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Lawmakers Grill AG Over Wiretaps

U.S. Attorney General Alberto Gonzales was grilled by the Senate Judiciary Committee today over the Bush administration's abrupt change of direction on warrantless wiretapping of calls and e-mails between Americans and suspected foreign terrorists.

In a letter to the Congressional leaders of the Intelligence and Judiciary Committees yesterday, Gonzales said "any surveillance" would now be conducted subject to the approval of the Foreign Intelligence Surveillance Court, a secret panel authorized by the 1978 Foreign Intelligence Surveillance Act (FISA).

FISA requires the government to seek a warrant from the special court before conducting a search or electronic surveillance related to foreign terrorism or espionage.

Prior to Wednesday, the Bush administration contended that it is entitled to intercept calls and e-mails without a warrant because of the president's constitutional power as commander-in-chief during times of war.

In his opening remarks to the Senate Judiciary Committee Thursday morning, Gonzales said, "Court orders issued last week by a judge of the Foreign Intelligence Surveillance Court will enable the government to conduct electronic surveillance… subject to the approval of the FISA Court."

Gonzales added the surveillance is limited to "where there is probable cause to believe that one of the communicants is a member or agent of al Qaeda or an associated terrorist organization."

Democrats on the panel wanted to know why it took the Bush administration five years to change its mind on warrantless wiretaps.

Gonzales said the administration "felt we could not do what we needed to do to protect this country" under the limits of FISA in the initial days following the Sept. 11, 2001, terrorist attacks on the United States.

"We did not know if FISA was sufficient until the very moment the judge approved this," Gonzales said. "We weren't sure FISA was adequate to do what we had to do."

Sen. Charles Schumer (D-N.Y.) pushed Gonzales for more details on how the program would work, wanting to know if the new FISA orders for wiretaps are directed at individuals or groups of individuals.

"Is there any intention to do this on an individual basis or is this a broad brush approach?" Schumer asked Gonzales. "If it is very broad, it's not very much protection of our rights guaranteed under the Constitution."

Gonzales refused to disclose any details of the new FISA orders, but insisted, "All terrorist surveillance will all be done by orders issued in the FISA court."

Schumer replied, "I'm telling you I'm not very satisfied with your answers."

Senate Judiciary Chairman Patrick Leahy (D-Vermont) was also not pleased with Gonzales' answers. "The law is the law and no one is above the law -- not the president, not you," he told Gonzales.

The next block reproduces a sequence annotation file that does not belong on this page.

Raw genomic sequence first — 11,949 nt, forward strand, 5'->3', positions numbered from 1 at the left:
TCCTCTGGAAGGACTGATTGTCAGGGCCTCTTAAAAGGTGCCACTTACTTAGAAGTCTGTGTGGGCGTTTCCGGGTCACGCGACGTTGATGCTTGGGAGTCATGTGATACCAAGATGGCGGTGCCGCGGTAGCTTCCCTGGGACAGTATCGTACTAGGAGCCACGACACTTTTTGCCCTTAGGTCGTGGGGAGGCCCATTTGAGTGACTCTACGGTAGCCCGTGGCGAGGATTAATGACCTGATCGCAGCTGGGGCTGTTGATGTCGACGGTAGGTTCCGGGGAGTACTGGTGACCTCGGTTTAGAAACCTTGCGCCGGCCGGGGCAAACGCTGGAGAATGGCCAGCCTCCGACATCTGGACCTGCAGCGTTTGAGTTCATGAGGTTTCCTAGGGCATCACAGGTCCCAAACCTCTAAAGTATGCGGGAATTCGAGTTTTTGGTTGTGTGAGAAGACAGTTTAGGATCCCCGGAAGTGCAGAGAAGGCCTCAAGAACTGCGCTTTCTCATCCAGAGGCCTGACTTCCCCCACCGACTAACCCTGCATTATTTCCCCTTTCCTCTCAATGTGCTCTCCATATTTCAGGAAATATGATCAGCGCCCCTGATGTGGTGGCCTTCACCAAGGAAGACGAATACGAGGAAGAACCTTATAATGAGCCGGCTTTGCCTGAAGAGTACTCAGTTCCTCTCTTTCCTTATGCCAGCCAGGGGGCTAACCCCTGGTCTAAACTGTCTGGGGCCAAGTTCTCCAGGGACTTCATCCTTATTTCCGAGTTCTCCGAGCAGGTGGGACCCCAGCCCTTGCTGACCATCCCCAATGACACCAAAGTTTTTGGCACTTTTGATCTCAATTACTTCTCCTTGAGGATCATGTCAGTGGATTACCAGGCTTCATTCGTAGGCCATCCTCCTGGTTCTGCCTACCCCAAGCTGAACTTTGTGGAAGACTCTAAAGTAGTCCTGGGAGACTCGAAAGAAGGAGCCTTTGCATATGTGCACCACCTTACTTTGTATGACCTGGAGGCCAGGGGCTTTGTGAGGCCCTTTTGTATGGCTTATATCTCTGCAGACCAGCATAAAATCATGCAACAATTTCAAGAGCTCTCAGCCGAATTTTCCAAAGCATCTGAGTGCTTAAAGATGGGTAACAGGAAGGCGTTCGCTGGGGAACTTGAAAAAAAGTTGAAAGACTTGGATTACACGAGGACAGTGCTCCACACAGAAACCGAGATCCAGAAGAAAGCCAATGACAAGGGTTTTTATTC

A firestorm of controversy, criticism and lawsuits over the administration's wiretap policies erupted after the New York Times revealed in December 2005 that the White House authorized the National Security Agency to conduct warrantless wiretaps among people in the U.S. suspected of terrorist connections.

The Electronic Frontier Foundation (EFF) quickly followed up the story with a class-action lawsuit against AT&T, claiming the carrier violated the law by assisting in the NSA's controversial program. AT&T, according to the lawsuit, provided federal eavesdroppers access to a database of caller information.

The American Civil Liberties Union (ACLU) also filed a lawsuit on behalf of prominent journalists, scholars, attorneys and organizations that claim the program is disrupting their communications with clients and sources.

In August, U.S. District Judge Anna Diggs Taylor of Detroit ordered the White House to cease all warrantless wiretapping of calls between Americans and suspected foreign terrorists, rejecting Bush's claim that he had the inherent power to authorize the program. The decision is under appeal.

A senior Department of Justice official told reporters Wednesday the new direction of the White House "will likely have a significant impact one way or the other [on pending litigation]. Obviously, it's up to the courts in those cases to decide what the significance of the order is. And they'll have an opportunity to do that."

As for what happens next, White House press secretary Tony Snow said in a briefing Wednesday, "The [wiretap] program pretty much continues. The Foreign Intelligence Surveillance Court has put together its guidelines and its rules, and those have met administration concerns about speed and agility when it comes to responding to bits of intelligence where you may be able to save American lives."

Gonzales added Thursday, "This is something we could do to bring the program under a court order. Electronic surveillance during a time of war will continue."